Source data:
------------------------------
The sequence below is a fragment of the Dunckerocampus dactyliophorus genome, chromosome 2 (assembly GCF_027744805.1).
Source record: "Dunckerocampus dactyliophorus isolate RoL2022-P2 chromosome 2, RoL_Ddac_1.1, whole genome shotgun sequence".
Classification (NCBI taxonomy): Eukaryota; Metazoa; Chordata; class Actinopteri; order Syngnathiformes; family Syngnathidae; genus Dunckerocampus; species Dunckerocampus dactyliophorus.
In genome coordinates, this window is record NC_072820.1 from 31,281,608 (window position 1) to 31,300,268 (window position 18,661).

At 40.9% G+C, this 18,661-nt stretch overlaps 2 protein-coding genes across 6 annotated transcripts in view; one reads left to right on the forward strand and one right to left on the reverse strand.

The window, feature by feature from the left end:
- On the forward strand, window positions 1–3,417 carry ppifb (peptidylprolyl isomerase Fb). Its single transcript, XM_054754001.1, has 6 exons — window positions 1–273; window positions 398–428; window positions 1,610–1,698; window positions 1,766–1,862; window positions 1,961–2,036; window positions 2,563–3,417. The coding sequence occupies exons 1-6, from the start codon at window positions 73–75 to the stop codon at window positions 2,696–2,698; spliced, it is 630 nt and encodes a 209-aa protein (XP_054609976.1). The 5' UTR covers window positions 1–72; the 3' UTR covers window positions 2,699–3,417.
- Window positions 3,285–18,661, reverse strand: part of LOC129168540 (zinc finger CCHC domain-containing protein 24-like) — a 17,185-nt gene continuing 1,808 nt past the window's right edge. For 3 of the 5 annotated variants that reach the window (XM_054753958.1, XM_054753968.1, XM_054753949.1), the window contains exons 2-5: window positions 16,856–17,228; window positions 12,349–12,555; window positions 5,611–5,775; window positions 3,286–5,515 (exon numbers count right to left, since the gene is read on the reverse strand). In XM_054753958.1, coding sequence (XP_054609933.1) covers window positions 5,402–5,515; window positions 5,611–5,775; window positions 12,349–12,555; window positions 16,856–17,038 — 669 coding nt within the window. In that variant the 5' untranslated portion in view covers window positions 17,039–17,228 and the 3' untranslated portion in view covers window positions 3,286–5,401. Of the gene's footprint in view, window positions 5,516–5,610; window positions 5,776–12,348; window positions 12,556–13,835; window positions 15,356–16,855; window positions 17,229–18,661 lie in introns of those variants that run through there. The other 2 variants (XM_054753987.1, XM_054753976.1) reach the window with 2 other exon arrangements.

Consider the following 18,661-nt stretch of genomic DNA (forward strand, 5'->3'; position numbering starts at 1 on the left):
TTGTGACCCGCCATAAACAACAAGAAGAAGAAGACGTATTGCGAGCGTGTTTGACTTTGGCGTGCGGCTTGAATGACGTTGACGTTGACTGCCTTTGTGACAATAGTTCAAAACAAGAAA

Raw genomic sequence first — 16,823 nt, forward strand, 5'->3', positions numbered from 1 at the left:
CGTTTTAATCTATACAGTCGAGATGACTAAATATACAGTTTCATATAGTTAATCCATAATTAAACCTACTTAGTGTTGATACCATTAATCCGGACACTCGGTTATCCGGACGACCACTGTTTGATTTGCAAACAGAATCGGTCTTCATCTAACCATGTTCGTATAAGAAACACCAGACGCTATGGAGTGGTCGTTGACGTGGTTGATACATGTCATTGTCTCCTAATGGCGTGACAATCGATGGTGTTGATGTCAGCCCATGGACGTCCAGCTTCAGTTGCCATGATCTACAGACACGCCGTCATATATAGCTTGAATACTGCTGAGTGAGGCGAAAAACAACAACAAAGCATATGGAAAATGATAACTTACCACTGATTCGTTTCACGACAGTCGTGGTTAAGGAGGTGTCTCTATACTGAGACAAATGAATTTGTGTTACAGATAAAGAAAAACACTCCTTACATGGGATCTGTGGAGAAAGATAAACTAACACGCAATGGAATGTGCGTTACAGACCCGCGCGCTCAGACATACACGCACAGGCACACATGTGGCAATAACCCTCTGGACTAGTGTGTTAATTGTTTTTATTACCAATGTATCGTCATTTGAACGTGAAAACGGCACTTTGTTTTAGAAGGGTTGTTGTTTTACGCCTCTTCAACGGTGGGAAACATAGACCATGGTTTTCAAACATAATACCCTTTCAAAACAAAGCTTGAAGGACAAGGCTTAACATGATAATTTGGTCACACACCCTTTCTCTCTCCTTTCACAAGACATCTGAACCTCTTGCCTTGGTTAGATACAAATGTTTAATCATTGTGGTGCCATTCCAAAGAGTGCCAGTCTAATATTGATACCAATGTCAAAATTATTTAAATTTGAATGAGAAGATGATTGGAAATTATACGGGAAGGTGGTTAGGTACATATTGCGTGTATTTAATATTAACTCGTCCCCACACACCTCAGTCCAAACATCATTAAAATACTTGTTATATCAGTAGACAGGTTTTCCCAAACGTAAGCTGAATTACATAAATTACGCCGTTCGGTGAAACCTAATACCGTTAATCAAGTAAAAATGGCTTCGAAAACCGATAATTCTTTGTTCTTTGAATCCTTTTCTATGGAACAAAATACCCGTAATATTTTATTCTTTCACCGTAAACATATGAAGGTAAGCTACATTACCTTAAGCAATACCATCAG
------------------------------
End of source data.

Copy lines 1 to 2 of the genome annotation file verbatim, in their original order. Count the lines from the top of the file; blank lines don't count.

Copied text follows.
The sequence below is a fragment of the Dunckerocampus dactyliophorus genome, chromosome 2 (assembly GCF_027744805.1).
Source record: "Dunckerocampus dactyliophorus isolate RoL2022-P2 chromosome 2, RoL_Ddac_1.1, whole genome shotgun sequence".